The Wollensak Rapax Shutter

Ansco used Wollensak’s new Rapax shutter and a Wollensak lens in their Reflex. Ciro used the same shutter, and essentially the same lens, in several models of their Ciro-flex camera.

The Rapax featured flash synchronization from the start, according to an announcement in the May 1945 issue of American Photography. For whatever reason, Ansco didn’t implement the flash sync feature on their first round of Reflex cameras.

The new Rapax shutter, announced by Wollensak Optical Co., Rochester, features built-in automatic flash lamp synchronization and shutter speeds from one second to 1/400 second. A single click-stop allows the use of any popular flash lamp by selection of either a 5 or 20-millisecond position in the larger size shutters. 5 millisecond speed only with the smaller size shutters. The Rapax shutter is mechanically tripped by hand, thus the electrically controlled flashing of the lamp is the only drain on the battery. Flash peak and maximum shutter opening are synchronized by a precision built-in gear train. Entire production of the new shutter is being used at present by the armed forces.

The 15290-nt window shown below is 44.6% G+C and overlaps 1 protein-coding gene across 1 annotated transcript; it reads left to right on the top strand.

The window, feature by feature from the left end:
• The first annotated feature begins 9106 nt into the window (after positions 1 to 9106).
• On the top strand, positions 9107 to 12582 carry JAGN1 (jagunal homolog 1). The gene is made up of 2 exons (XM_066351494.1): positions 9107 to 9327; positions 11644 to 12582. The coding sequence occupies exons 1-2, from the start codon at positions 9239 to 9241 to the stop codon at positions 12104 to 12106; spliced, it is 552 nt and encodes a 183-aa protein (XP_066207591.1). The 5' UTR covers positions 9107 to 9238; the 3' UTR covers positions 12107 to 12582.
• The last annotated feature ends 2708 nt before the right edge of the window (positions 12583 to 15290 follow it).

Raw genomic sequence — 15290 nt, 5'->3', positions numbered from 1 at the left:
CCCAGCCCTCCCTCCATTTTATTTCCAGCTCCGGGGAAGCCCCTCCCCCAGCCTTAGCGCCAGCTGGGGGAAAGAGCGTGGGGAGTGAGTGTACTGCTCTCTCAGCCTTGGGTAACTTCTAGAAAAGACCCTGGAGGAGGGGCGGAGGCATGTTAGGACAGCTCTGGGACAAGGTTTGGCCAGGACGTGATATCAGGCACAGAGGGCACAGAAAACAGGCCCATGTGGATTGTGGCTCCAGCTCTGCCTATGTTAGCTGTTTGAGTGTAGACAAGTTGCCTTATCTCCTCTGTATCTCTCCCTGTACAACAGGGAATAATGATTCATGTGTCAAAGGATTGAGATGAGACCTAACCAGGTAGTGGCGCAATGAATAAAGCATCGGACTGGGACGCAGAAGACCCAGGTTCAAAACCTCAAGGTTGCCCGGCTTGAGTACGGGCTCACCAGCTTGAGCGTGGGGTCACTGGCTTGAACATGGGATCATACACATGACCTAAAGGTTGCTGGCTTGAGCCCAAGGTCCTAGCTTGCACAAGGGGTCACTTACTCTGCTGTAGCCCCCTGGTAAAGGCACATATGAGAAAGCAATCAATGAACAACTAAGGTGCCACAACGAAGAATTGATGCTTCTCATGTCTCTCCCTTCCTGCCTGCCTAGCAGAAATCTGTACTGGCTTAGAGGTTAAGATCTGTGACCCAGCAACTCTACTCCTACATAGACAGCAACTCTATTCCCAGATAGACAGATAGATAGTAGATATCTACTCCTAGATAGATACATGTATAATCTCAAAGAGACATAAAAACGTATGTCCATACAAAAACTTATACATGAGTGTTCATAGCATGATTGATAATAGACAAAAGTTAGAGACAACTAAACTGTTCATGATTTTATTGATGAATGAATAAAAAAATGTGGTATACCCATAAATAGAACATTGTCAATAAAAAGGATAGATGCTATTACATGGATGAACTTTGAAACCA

The lack of a dedicated flash sync, although common on many cameras at the time, was frequently pointed out in the press at the camera’s introduction. Ansco added flash sync and offered a retrofit for existing owners. Based on one sample, the retrofit was a moderately labor intensive process.